2. Tyrell Track Master says:

    Although I maintain that a wider freeway really isn’t needed, this is definitely an “intriguing” idea worth studying.

    It might be a chance to add some nice park land to the bluff, a much wider buffer before the neighborhoods, and maybe they could put the freeway at grade but build a parking structure OVER it?

  3. Tyrell Track Master says:

    Having geeked out for a bit now on Google maps….

    Seems like the cemetary is stil a bottle neck. I dont’ see any way to widen it withough going double decker at that point. But at least that saves Story Hill.

    Also… doesn’t seem like too big a deal to double deck the area east of the stadium, it’s already down in a ditch so to speak.

    Thoughts?

  4. Bruce Murphy says:

    Tyrell, you’re right, the graveyards are still an issue. Through an error in editing we gave the impression the alternative route would eliminate the need for a double decker freeway, which is not true. The alternative route only lessens the noise and other impacts on Story Hill from a double decker freeway.

  5. andy says:

    I have to disagree with Tyrell about widening not being needed. While I’m part of the crowd that insists the city needs to diversify its public transit options rather than incessantly investing in freeways, this is one stretch of freeway in the city that is long overdue for widening. This is apparent when 5 lanes of freeway coming out of the Marquette interchange bottlenecks to 3 lanes in a matter of a half-mile and gets backed up every single day pretty much all afternoon – not just at 9am and 5pm. Its almost sillier than 43N toward GB bottlenecking to 4 lanes by bayshore.

    In fact, I would argue that the main freeway loop consisting of 94N/S,E/W and 894 that serves Milwaukee’s main urban core should’ve been widened to 8 lanes before we spent the billion+ on widening 94 to the Illinois border to 8 lanes, but that’s just me.

  6. christopher miller says:

    Why don’t we just stick two lanes in the old interurban ROY that right now just routes power lines? It already cuts through the cemetaries, and with some imaginative construction at either end could even be in/out swapped depending on time of day!

  7. Jesse H. says:

    The overwhelming majority of the bottlenecks heading west of Downtown are caused by the atrocious design of the stadium interchange. Have you ever noticed that the same volume of traffic flows fine after it? With the same number of lanes.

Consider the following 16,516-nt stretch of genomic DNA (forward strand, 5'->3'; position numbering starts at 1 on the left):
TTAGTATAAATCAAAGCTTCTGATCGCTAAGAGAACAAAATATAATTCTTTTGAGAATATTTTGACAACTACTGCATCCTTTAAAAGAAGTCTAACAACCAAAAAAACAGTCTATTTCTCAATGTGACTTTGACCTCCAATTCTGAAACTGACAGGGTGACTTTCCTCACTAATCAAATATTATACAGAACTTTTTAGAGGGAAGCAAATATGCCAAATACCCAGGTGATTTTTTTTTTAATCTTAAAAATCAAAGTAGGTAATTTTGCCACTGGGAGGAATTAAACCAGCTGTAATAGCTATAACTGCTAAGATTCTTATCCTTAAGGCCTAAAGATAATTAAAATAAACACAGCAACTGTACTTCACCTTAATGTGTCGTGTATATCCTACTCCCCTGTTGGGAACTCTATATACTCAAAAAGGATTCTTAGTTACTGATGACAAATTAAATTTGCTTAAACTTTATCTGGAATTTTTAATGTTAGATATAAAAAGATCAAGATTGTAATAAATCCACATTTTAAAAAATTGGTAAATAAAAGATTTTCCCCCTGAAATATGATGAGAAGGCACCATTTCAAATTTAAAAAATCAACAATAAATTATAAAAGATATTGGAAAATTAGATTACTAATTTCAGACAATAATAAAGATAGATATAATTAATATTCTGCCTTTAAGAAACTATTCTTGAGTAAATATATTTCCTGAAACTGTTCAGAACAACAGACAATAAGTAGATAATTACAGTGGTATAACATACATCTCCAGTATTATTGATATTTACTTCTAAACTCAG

If they eliminated the left turn lanes & reworked the interchange to be similiar to the Park East rebuild, that would nearly eliminate the huge amount of conflicts/slowdowns/congestion.

    The straw isn’t too small, it’s just bent.

  8. EEEEEEEEEEEEEEEEEEEEEEEEEEEEEEEEEEEEEEEEEEEEEEEEEEEEEEEEEEEEEEEEEEEEllen Abrams Blankenship says:

    The fact of the existing cemetaries seems to be given little concern, with parking for 81 home games of more importance. You must remember that this affects Wood National Cemetary (north and south of the freeway) and 2 Jewish cemetaries (north of the freeway). Uprooting all of these loved ones (to go where?) seems a poor suggestion, when I have seen some very good options right in these comments. I hope that smarter heads will prevail in the DOT and satisfy the needs of all, including those who cannot speak for themselves anymore.

  9. Jacob says:

    All alternatives currently under consideration for I-94 west of the Stadium Interchange will not take any land from the cemeteries or require the movement of any remains.
    http://www.dot.wisconsin.gov/projects/seregion/94stadiumint/public.htm

    Before anyone gets anxious about a towering viaduct in that area (not a great idea), note the options to double deck by putting new lanes at a lower grade than the existing freeway.

    The double decking will almost certainly need to happen if WisDOT ever hopes to improve the operation of the tightly-spaced interchanges. Just modernizing the facility to eliminate left exits/entrances and provide a system of collector/distributor lanes will require the double decking, even without expansion to 8 mainline lanes.